Steinitz promises thousands of cheap housing units

Goal is to create meaningful supply of housing for long-term rentals, similar to what exists in US, Europe, says finance minister.

July 2, 2012 23:20
2 minute read.
View of Jerusalem construction project.

Jerusalem construction 311. (photo credit: Courtesy)


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The government’s plan for rental housing will enable the annual construction of thousands of apartments so that renters won’t have to move every other year, Finance Minister Yuval Steinitz said Monday.

Presenting the program at a Treasury conference in Tel Aviv, he said the aim was to create a meaningful supply of housing for long-term rentals, similar to what exists in the United States and Europe.

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Israelis would soon have the option of renting for periods of 10 years or more, “if that is what they want,” Steinitz said.

The program, which is based on recommendations made by the Trajtenberg Report last year, has already passed its first reading in the Knesset. It promises to grant tax exemptions to pension and provident funds that invest in long-term rental housing and to assist those with less means by placing under price supervision at least one-quarter of the apartments in these projects.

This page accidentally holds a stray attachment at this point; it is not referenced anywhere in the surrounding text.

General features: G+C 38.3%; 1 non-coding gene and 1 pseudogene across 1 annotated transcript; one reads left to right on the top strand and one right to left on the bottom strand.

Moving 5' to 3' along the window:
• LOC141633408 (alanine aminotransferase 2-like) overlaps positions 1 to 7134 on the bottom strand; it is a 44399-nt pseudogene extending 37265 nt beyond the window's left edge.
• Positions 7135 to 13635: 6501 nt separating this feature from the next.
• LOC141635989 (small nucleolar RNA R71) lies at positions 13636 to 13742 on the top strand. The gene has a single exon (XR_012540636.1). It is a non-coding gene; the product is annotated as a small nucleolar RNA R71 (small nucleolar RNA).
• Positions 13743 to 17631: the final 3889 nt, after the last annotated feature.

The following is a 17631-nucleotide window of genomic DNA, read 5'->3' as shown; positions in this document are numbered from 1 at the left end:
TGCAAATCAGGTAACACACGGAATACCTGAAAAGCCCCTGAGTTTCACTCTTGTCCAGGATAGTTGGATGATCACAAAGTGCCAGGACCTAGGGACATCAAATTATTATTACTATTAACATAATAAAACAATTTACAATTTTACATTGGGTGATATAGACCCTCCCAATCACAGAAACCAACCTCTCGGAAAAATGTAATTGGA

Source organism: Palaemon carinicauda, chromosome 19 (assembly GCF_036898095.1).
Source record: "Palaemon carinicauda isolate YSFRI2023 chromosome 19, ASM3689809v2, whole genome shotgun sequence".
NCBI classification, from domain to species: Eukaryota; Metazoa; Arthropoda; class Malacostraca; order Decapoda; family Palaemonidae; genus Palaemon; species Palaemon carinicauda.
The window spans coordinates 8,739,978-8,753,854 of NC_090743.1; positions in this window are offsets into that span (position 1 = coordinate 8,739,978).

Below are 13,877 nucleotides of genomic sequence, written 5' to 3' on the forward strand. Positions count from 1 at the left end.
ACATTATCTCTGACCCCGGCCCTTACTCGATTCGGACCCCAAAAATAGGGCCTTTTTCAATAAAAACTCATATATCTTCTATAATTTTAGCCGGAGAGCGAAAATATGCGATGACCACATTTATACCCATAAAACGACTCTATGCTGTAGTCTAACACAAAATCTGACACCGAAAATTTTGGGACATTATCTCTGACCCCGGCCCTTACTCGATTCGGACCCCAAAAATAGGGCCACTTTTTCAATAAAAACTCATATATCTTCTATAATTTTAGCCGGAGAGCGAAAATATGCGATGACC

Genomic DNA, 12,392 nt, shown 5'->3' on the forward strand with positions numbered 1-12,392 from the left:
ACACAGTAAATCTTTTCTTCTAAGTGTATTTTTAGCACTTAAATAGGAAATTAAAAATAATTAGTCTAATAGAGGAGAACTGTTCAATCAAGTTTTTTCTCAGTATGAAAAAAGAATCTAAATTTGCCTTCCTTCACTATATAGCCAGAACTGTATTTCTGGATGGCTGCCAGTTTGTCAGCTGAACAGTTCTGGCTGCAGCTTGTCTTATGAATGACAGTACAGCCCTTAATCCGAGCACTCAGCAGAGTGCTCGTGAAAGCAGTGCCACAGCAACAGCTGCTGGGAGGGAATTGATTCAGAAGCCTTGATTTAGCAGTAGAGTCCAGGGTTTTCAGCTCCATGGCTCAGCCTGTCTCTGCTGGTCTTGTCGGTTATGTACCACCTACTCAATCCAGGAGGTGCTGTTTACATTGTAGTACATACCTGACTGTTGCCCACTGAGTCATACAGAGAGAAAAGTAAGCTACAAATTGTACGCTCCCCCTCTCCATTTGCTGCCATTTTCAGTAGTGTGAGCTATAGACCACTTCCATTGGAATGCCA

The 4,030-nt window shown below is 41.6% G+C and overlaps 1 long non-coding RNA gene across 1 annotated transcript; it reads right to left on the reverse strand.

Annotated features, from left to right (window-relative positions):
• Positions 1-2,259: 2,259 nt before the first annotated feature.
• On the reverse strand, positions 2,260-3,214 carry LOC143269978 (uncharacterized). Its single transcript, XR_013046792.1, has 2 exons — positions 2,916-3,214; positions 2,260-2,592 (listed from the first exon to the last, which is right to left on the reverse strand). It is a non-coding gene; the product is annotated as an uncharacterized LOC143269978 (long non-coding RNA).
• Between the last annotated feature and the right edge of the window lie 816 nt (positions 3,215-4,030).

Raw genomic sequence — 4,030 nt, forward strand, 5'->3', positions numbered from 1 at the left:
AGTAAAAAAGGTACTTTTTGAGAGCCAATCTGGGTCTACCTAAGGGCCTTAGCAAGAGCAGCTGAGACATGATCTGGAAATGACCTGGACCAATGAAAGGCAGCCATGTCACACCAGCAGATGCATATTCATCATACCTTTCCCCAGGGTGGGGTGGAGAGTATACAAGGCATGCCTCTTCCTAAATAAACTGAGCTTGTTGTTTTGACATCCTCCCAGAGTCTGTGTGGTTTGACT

Steinitz acknowledged there was a growing credit crunch in the realestate market, but he said it would be eased by enabling pension funds and other financial institutions to provide credit.

Bank Hapoalim and Bank Leumi currently account for 70 percent of credit in the real-estate market, or about NIS 200 billion, according to data presented at the conference by a representative of the Treasury’s budgets department.

“There is no reason that institutions that invest around the world will not invest in Israeli rental housing,” Steinitz said. “When institutional bodies start funding rental housing projects, eventually they will also start providing credit for regular construction.”

Construction and Housing Minister Ariel Attias (Shas) said it was difficult to convince financial institutions to invest in housing rentals instead of “more profitable” commercial rentals. But he said the government could influence them by providing tax incentives and by taking measures to reduce the price of land, which he said would increase yields from the current 3%-4% to a range of 6%-7%.

Yoni Tal, deputy CEO of Menora Mivtachim Insurance, agreed with Attias’s assertion that financial institutions have the money to invest in such projects. But he said he and his colleagues remain skeptical about the program despite government assurances.

“There is no lack of institutional funds, but there is a lack of good projects,” Tal said. “If the program is feasible and the yields sufficient – 7 percent after expenses – I believe institutions will be prepared to invest the funds.”

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